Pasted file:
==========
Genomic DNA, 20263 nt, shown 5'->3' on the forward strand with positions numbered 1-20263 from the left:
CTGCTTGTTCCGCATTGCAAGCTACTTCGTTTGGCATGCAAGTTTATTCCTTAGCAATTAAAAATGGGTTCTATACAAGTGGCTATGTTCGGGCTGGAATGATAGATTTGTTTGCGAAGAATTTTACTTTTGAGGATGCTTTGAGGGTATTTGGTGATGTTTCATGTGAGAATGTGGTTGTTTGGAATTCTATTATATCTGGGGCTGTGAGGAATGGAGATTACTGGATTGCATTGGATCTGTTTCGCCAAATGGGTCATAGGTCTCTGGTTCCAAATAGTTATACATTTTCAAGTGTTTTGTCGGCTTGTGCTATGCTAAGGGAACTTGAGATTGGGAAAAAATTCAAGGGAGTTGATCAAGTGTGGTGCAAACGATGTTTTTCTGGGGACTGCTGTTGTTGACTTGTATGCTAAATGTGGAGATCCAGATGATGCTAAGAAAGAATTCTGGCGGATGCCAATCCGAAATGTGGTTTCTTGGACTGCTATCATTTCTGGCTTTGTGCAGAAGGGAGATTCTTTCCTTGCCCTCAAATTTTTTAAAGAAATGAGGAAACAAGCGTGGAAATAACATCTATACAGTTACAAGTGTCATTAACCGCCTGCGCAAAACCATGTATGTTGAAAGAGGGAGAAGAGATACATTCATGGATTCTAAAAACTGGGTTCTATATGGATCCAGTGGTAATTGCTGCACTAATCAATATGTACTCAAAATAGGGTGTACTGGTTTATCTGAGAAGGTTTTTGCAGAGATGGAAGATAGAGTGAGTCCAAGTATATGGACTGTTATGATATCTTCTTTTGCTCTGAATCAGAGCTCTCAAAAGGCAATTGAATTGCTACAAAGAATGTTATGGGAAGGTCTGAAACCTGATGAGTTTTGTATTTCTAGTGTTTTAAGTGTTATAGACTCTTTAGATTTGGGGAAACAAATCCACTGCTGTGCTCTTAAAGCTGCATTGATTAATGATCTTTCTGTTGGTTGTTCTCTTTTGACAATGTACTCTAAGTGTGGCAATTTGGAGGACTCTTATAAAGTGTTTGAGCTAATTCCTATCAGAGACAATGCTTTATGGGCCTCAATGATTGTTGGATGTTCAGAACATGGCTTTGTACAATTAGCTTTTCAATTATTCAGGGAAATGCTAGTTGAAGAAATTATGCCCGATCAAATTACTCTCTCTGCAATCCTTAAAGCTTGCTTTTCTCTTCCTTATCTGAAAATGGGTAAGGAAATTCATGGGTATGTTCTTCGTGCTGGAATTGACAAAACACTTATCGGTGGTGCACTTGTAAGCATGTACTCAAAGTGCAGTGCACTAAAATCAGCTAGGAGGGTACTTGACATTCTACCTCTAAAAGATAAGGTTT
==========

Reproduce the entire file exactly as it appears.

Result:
Genomic DNA, 20263 nt, shown 5'->3' on the forward strand with positions numbered 1-20263 from the left:
CTGCTTGTTCCGCATTGCAAGCTACTTCGTTTGGCATGCAAGTTTATTCCTTAGCAATTAAAAATGGGTTCTATACAAGTGGCTATGTTCGGGCTGGAATGATAGATTTGTTTGCGAAGAATTTTACTTTTGAGGATGCTTTGAGGGTATTTGGTGATGTTTCATGTGAGAATGTGGTTGTTTGGAATTCTATTATATCTGGGGCTGTGAGGAATGGAGATTACTGGATTGCATTGGATCTGTTTCGCCAAATGGGTCATAGGTCTCTGGTTCCAAATAGTTATACATTTTCAAGTGTTTTGTCGGCTTGTGCTATGCTAAGGGAACTTGAGATTGGGAAAAAATTCAAGGGAGTTGATCAAGTGTGGTGCAAACGATGTTTTTCTGGGGACTGCTGTTGTTGACTTGTATGCTAAATGTGGAGATCCAGATGATGCTAAGAAAGAATTCTGGCGGATGCCAATCCGAAATGTGGTTTCTTGGACTGCTATCATTTCTGGCTTTGTGCAGAAGGGAGATTCTTTCCTTGCCCTCAAATTTTTTAAAGAAATGAGGAAACAAGCGTGGAAATAACATCTATACAGTTACAAGTGTCATTAACCGCCTGCGCAAAACCATGTATGTTGAAAGAGGGAGAAGAGATACATTCATGGATTCTAAAAACTGGGTTCTATATGGATCCAGTGGTAATTGCTGCACTAATCAATATGTACTCAAAATAGGGTGTACTGGTTTATCTGAGAAGGTTTTTGCAGAGATGGAAGATAGAGTGAGTCCAAGTATATGGACTGTTATGATATCTTCTTTTGCTCTGAATCAGAGCTCTCAAAAGGCAATTGAATTGCTACAAAGAATGTTATGGGAAGGTCTGAAACCTGATGAGTTTTGTATTTCTAGTGTTTTAAGTGTTATAGACTCTTTAGATTTGGGGAAACAAATCCACTGCTGTGCTCTTAAAGCTGCATTGATTAATGATCTTTCTGTTGGTTGTTCTCTTTTGACAATGTACTCTAAGTGTGGCAATTTGGAGGACTCTTATAAAGTGTTTGAGCTAATTCCTATCAGAGACAATGCTTTATGGGCCTCAATGATTGTTGGATGTTCAGAACATGGCTTTGTACAATTAGCTTTTCAATTATTCAGGGAAATGCTAGTTGAAGAAATTATGCCCGATCAAATTACTCTCTCTGCAATCCTTAAAGCTTGCTTTTCTCTTCCTTATCTGAAAATGGGTAAGGAAATTCATGGGTATGTTCTTCGTGCTGGAATTGACAAAACACTTATCGGTGGTGCACTTGTAAGCATGTACTCAAAGTGCAGTGCACTAAAATCAGCTAGGAGGGTACTTGACATTCTACCTCTAAAAGATAAGGTTT